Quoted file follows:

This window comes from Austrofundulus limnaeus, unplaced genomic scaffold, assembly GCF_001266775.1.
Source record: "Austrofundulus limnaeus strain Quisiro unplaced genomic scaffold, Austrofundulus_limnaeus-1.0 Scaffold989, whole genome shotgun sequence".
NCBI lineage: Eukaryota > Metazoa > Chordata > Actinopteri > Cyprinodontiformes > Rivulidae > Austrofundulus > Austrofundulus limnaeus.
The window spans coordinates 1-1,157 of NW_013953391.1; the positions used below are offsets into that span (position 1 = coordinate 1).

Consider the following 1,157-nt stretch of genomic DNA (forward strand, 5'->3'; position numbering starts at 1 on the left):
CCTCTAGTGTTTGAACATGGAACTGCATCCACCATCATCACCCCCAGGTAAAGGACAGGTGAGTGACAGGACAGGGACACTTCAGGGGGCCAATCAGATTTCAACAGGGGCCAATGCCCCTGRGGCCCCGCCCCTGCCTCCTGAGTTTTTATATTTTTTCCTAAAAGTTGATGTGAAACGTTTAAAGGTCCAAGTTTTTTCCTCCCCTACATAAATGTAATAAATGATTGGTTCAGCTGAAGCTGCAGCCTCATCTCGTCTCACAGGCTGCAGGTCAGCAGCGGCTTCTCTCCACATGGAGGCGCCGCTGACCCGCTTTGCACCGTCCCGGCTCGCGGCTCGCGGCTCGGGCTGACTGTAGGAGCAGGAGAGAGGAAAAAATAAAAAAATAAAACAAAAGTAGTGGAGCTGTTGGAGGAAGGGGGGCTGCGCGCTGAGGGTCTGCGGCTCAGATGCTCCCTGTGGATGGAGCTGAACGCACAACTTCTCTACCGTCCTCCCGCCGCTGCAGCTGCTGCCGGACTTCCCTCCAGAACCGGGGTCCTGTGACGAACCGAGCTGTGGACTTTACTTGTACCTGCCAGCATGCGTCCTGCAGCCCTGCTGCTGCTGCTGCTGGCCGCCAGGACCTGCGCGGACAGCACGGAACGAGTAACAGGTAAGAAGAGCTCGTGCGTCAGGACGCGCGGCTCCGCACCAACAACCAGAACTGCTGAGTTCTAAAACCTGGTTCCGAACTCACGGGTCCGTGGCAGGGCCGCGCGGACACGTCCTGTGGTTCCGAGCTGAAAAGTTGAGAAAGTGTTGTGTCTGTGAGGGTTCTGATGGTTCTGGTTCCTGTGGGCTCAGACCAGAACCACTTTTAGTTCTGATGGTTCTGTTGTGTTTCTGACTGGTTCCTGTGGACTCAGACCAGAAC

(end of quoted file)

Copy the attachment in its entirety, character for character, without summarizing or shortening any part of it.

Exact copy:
This window comes from Austrofundulus limnaeus, unplaced genomic scaffold, assembly GCF_001266775.1.
Source record: "Austrofundulus limnaeus strain Quisiro unplaced genomic scaffold, Austrofundulus_limnaeus-1.0 Scaffold989, whole genome shotgun sequence".
NCBI lineage: Eukaryota > Metazoa > Chordata > Actinopteri > Cyprinodontiformes > Rivulidae > Austrofundulus > Austrofundulus limnaeus.
The window spans coordinates 1-1,157 of NW_013953391.1; the positions used below are offsets into that span (position 1 = coordinate 1).

Consider the following 1,157-nt stretch of genomic DNA (forward strand, 5'->3'; position numbering starts at 1 on the left):
CCTCTAGTGTTTGAACATGGAACTGCATCCACCATCATCACCCCCAGGTAAAGGACAGGTGAGTGACAGGACAGGGACACTTCAGGGGGCCAATCAGATTTCAACAGGGGCCAATGCCCCTGRGGCCCCGCCCCTGCCTCCTGAGTTTTTATATTTTTTCCTAAAAGTTGATGTGAAACGTTTAAAGGTCCAAGTTTTTTCCTCCCCTACATAAATGTAATAAATGATTGGTTCAGCTGAAGCTGCAGCCTCATCTCGTCTCACAGGCTGCAGGTCAGCAGCGGCTTCTCTCCACATGGAGGCGCCGCTGACCCGCTTTGCACCGTCCCGGCTCGCGGCTCGCGGCTCGGGCTGACTGTAGGAGCAGGAGAGAGGAAAAAATAAAAAAATAAAACAAAAGTAGTGGAGCTGTTGGAGGAAGGGGGGCTGCGCGCTGAGGGTCTGCGGCTCAGATGCTCCCTGTGGATGGAGCTGAACGCACAACTTCTCTACCGTCCTCCCGCCGCTGCAGCTGCTGCCGGACTTCCCTCCAGAACCGGGGTCCTGTGACGAACCGAGCTGTGGACTTTACTTGTACCTGCCAGCATGCGTCCTGCAGCCCTGCTGCTGCTGCTGCTGGCCGCCAGGACCTGCGCGGACAGCACGGAACGAGTAACAGGTAAGAAGAGCTCGTGCGTCAGGACGCGCGGCTCCGCACCAACAACCAGAACTGCTGAGTTCTAAAACCTGGTTCCGAACTCACGGGTCCGTGGCAGGGCCGCGCGGACACGTCCTGTGGTTCCGAGCTGAAAAGTTGAGAAAGTGTTGTGTCTGTGAGGGTTCTGATGGTTCTGGTTCCTGTGGGCTCAGACCAGAACCACTTTTAGTTCTGATGGTTCTGTTGTGTTTCTGACTGGTTCCTGTGGACTCAGACCAGAAC